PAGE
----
Today I'm happy to be hosting my fellow Lucky 13 and author of Pretty Girl-13, Liz Coley. She's sharing with us about some real life wisdom. And you know how much I love me some wisdom. So, without further ado...
Scenes From a Life by Liz Coley
Felix the Cat
When we’re little, sometimes we embarrass our parents with public whining, grocery story tantrums, primitive restaurant manners, and obnoxious airplane behavior. But they get the ultimate revenge by embarrassing us in front of our friends when we’re teenagers, and sometimes they need not even be present to win.
One day in sixth grade I discovered that my Dad was a total dork. It rebounded very painfully upon me, and ever after, I carefully weighed my reaction to anything he said.
We used to watch morning cartoons before school on a 13-inch black and white TV on the end of the breakfast table. We sat at a standard rectangular redwood picnic table with a vinyl tablecloth because of the way it fit both the kitchen niche and a family of six. Breakfast cereal was eaten in a daze while “Underdog” or “The Rocky and Bullwinkle Show” or something else early seventies-era entertained us. Those were the pre-cable days when your set got four channels plus public broadcasting if you had a UHF antenna.
One ill-fated morning, the truly ancient cartoon “Felix the Cat” began a syndicated run. It was full-on nostalgia time for my Dad, who forgot all about his wilting rice krispies and was instantly transfixed by this character from his own childhood. “Wow. Felix the Cat’s back on!” he exclaimed. Clearly this was something wonderful, a miracle in our time. We were privileged
to be alive at such a juncture.
Caught up in the glorious moment, as soon as I arrived at school, I announced to one of the cool blond girls in my class, “Guess what? Felix the Cat’s back on!”
She stared me down for a moment, like I’d announced I’d had worms for breakfast. Then she spun on one tanned leg, advanced on the rest of the class working their locker combinations, and passed on my news in a mocking tone that left no room for interpretation.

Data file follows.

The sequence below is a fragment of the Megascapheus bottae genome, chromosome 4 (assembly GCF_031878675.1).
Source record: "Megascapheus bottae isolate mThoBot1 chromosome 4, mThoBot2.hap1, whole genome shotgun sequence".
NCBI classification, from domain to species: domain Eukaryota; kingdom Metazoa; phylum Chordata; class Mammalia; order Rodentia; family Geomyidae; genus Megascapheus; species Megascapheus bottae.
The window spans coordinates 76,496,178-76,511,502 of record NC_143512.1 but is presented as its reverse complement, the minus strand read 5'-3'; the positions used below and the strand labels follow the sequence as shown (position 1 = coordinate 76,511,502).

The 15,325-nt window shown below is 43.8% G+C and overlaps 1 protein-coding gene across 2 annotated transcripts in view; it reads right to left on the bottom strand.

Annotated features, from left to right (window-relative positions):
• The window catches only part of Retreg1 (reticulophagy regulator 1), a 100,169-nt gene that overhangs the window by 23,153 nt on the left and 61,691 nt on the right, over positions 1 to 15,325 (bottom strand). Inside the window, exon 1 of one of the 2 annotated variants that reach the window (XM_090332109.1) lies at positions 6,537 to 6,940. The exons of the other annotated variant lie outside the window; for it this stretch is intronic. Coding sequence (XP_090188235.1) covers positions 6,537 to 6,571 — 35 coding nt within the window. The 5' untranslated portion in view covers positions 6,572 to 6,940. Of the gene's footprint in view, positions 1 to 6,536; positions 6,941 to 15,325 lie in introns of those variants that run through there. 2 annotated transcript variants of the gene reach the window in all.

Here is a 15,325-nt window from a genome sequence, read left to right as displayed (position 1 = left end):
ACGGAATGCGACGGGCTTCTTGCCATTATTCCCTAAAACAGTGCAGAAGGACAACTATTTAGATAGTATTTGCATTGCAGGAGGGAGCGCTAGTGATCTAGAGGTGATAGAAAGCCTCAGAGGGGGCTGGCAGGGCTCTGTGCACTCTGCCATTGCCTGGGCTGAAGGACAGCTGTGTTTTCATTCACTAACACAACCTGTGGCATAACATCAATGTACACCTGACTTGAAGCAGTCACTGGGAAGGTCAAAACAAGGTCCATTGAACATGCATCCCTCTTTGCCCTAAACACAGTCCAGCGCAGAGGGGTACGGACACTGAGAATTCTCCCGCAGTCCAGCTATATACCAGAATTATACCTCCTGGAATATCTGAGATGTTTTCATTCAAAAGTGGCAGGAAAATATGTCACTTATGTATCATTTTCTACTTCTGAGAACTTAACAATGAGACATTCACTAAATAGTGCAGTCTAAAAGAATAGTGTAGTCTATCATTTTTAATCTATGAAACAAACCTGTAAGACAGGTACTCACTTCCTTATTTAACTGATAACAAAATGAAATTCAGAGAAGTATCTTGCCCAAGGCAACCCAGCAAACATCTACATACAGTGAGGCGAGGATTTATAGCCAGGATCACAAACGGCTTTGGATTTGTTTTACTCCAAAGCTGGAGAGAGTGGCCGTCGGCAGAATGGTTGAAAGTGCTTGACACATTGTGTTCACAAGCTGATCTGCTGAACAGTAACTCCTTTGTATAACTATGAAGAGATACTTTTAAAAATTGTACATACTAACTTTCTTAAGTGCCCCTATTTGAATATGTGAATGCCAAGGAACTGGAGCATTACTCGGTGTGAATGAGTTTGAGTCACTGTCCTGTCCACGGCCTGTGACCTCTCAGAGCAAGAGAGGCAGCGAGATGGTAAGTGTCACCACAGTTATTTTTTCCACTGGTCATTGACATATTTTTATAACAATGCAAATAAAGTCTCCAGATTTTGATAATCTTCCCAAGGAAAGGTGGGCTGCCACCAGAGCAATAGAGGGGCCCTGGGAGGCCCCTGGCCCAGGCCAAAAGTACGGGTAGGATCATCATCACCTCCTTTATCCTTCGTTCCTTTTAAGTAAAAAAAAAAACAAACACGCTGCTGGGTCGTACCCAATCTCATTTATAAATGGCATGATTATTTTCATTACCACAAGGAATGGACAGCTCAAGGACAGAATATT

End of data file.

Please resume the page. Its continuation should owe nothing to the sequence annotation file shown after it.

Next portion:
Do I blame her? Not really. If I’d thought for one second about how likely it was that anyone else found a thirties cartoon a cause for celebration, I would have filtered. I usually wasn’t so careless with words, and I vowed never to be so again. Exit innocent childhood stage left, enter painful adolescent self-consciousness stage right.
Do you remember the first time your parent fell from grace?
Ah the mocking 6th grade girls. I remember them not-so-fondly. I feel your pain, Liz, I feel your pain. Thanks so much for stopping by. I love this post and loved your book. Pretty Girl-13 is incredible! Here is the great cover and a bit about it.
Reminiscent of the Elizabeth Smart case, Pretty Girl-13 is a disturbing and powerful psychological mystery about a girl who must piece together the story of her kidnapping and captivity.
Angie Chapman was thirteen years old when she ventured into the woods alone on a Girl Scouts camping trip. Now she's returned home…only to find that it's three years later and she's sixteen-or at least that's what everyone tells her.
What happened to the past three years of her life?
Angie doesn't know.
But there are people who do — people who could tell Angie every detail of her forgotten time, if only they weren't locked inside her mind. With a tremendous amount of courage, Angie embarks on a journey to discover the fragments of her personality, otherwise known as her "alters." As she unearths more and more about her past, she discovers a terrifying secret and must decide: When you remember things you wish you could forget, do you destroy the parts of yourself that are responsible?
Liz Coley's alarming and fascinating psychological mystery is a disturbing - and ultimately empowering page-turner about accepting our whole selves, and the healing power of courage, hope, and love.
Doesn't that sound awesome? That's because it is. :)
And a little more about Liz:
As a preteen, Liz Coley was hooked on science fiction thanks to alien Tripods, space-time warping tesseracts, and a Martian maid named Thuvia. Her science fiction short stories appear in Cosmos Magazine and several print anthologies. While self-publishing the time travel/alternate history/Mayan end of the world novel OUT OF XIBALBA, Liz received “The Call” that all aspiring novelists dream of.
PRETTY GIRL-13, her debut novel with HarperCollins, will be published in the US and in nine translations on five continents in print, ebook, and audiobook formats.
Liz lives in Cincinnati, OH with her husband, her teenaged daughter, and an elderly orange tabby by the fire. The older two boys have moved on to college and graduate school. When she isn't writing, Liz enjoys singing, photography, tennis, and cooking.
More places you can find Liz
More places you can find PRETTY GIRL-13